Vaping indoors is “unlikely” to pose any risk to bystanders, according to a research paper carried out by three educational institutions.
Presented at the fourth Workplace and Indoor Aerosols conference in Barcelona, the paper is the first of its kind to show that exhaled e-cigarette particles evaporate within a matter of seconds.
The study was carried out to determine how vaping would affect air quality indoors with the results implying a risk or lack thereof to bystanders and non-vapers.
The research team found there was no substantial impact on the room’s air quality when vapor from closed system e-cigarettes was exhaled. Indeed, the results were the same when comparing rooms with and without ventilation systems.
“This is an important study, but it is one of the first to assess the actual exposure to ‘secondhand’ vapor from e-cigarette use in a realistic situation. The important finding is that although exhaled e-cigarette aerosol does contain a high concentration of particulates, the aerosol dissipates within seconds, resulting in aerosol levels dropping to background levels,” Dr. Michael Siegel, professor in the Department of Community Health Sciences at Boston University School of Public Health, told The Daily Caller News Foundation in an emailed statement.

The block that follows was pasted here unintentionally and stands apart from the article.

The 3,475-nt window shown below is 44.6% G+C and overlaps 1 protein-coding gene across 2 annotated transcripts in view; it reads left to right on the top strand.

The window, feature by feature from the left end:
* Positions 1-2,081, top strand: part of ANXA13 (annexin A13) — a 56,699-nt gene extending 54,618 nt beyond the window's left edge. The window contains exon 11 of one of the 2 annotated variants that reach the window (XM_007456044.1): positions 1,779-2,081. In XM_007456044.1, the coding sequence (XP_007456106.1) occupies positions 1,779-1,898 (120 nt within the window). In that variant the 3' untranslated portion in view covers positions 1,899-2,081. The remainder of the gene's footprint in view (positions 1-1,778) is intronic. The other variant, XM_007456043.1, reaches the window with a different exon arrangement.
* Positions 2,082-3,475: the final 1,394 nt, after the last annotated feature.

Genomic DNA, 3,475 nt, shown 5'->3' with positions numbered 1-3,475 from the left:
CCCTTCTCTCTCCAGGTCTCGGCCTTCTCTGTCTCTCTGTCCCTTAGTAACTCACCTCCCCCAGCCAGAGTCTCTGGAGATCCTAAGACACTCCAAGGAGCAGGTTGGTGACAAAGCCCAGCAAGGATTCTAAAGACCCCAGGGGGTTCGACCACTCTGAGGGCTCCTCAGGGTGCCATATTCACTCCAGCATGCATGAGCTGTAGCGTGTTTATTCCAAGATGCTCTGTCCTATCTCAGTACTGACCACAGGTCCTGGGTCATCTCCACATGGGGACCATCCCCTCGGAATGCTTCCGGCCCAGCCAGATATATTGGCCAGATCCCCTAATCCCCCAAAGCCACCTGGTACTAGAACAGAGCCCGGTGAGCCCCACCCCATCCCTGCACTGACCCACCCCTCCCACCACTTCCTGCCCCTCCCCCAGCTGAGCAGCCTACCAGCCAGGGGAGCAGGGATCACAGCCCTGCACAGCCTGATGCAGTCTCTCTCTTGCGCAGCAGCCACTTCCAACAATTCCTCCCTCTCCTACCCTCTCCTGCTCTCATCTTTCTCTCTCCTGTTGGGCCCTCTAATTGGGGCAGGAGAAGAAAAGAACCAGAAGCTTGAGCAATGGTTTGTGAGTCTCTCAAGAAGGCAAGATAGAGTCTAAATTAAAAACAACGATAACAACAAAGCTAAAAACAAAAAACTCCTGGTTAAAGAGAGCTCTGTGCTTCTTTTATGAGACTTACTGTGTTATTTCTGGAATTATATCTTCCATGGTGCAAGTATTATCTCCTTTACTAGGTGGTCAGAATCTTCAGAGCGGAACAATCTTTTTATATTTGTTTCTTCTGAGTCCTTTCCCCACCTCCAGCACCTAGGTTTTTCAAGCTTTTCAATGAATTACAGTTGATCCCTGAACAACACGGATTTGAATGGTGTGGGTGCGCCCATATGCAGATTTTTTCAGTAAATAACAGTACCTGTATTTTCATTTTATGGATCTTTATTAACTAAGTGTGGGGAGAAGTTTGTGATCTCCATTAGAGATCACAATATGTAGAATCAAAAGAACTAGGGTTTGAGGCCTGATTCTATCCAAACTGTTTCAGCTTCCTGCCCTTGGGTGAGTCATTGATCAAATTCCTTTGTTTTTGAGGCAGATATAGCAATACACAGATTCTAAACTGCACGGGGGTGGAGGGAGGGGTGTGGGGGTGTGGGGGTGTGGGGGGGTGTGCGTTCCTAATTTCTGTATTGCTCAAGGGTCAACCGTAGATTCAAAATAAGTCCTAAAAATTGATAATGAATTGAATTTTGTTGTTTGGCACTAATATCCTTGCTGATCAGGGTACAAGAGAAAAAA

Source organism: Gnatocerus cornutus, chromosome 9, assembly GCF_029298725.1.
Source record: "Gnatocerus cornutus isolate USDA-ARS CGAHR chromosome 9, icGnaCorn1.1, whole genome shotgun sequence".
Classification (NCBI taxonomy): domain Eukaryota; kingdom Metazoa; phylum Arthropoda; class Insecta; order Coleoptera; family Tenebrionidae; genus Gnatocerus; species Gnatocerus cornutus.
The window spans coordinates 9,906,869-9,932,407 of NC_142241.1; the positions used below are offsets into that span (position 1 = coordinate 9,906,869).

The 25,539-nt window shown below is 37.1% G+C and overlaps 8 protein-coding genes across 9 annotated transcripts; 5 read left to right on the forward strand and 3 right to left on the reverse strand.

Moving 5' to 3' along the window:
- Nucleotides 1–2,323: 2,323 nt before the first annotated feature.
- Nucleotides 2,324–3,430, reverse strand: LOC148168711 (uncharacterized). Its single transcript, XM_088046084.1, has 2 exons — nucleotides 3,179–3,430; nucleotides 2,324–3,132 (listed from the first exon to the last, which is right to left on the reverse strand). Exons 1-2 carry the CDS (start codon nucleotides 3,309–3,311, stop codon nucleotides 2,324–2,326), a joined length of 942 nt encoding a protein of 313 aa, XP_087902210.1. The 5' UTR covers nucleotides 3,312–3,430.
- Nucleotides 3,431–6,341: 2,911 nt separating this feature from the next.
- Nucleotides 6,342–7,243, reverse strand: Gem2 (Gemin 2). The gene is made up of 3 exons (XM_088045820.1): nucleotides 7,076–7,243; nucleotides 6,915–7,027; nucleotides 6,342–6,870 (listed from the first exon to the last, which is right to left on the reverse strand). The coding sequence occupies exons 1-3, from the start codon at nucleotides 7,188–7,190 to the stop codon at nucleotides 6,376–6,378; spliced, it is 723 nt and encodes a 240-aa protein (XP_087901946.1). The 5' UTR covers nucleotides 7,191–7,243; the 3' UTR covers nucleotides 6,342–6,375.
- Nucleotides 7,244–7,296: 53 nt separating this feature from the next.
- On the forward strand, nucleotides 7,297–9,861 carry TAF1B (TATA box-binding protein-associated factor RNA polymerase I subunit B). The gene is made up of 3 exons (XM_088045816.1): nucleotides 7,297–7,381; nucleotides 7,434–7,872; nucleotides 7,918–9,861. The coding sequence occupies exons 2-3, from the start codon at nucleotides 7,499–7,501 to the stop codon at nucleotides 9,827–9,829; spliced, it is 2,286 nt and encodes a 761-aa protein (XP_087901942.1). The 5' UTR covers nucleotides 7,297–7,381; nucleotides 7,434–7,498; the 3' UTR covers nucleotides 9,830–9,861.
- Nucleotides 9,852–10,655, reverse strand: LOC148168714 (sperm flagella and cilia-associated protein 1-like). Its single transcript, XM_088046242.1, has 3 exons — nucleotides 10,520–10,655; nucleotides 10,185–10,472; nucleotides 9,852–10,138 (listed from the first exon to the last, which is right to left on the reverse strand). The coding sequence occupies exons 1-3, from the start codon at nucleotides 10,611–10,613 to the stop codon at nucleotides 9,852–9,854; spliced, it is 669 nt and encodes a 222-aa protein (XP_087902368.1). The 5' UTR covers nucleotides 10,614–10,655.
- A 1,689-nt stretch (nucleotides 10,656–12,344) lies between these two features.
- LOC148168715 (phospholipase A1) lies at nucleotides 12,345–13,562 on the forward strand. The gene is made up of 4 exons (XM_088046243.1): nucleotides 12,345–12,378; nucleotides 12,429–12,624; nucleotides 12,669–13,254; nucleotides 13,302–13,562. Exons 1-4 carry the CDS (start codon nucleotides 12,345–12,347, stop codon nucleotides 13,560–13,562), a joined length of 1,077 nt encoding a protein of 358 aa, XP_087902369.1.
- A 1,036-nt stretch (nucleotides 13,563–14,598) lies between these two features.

“This means that the particulate matter does not accumulate, unlike tobacco smoke, which we know lingers in the air causing the concentration to build up over time. The importance of this is that a non-vaper’s exposure to the aerosol particles appears to be fleeting, lasting only a few seconds per puff of the vaper. This study adds to the evidence that vaping poses minimal risks to exposed bystanders.”
E-cigarettes themselves are around 95 percent safer than conventional tobacco cigarettes, according to Public Health England.
The research was spearheaded by Fontem Ventures, which owns two e-cigarette brands but the study was carried out by the independent Kaunas University of Technology in Lithuania, EMPA Swiss Federal Laboratories for Materials Science and Technology and ETH Zurich the Swiss Federal Institute of Technology.
“This also tells us how fundamentally different exhaled e-cigarette particles are compared to those emitted by smoking conventional cigarettes, the latter of which are reported to linger in the air for long periods of time. By contrast, no accumulation of particles was registered in the room following e-cigarette use,” said Dr. Grant O’Connell, Vice President of Corporate and Regulatory Affairs, Fontem Ventures.
“This initial data supports the conclusions of Public Health England, the Chartered Institute for Environmental Health, Cancer Research UK and others that vaping indoors is unlikely to pose an air quality issue to bystanders and non-vapers,” added Marc Michelsen, Senior Vice President of Corporate Affairs and Communications at Fontem.
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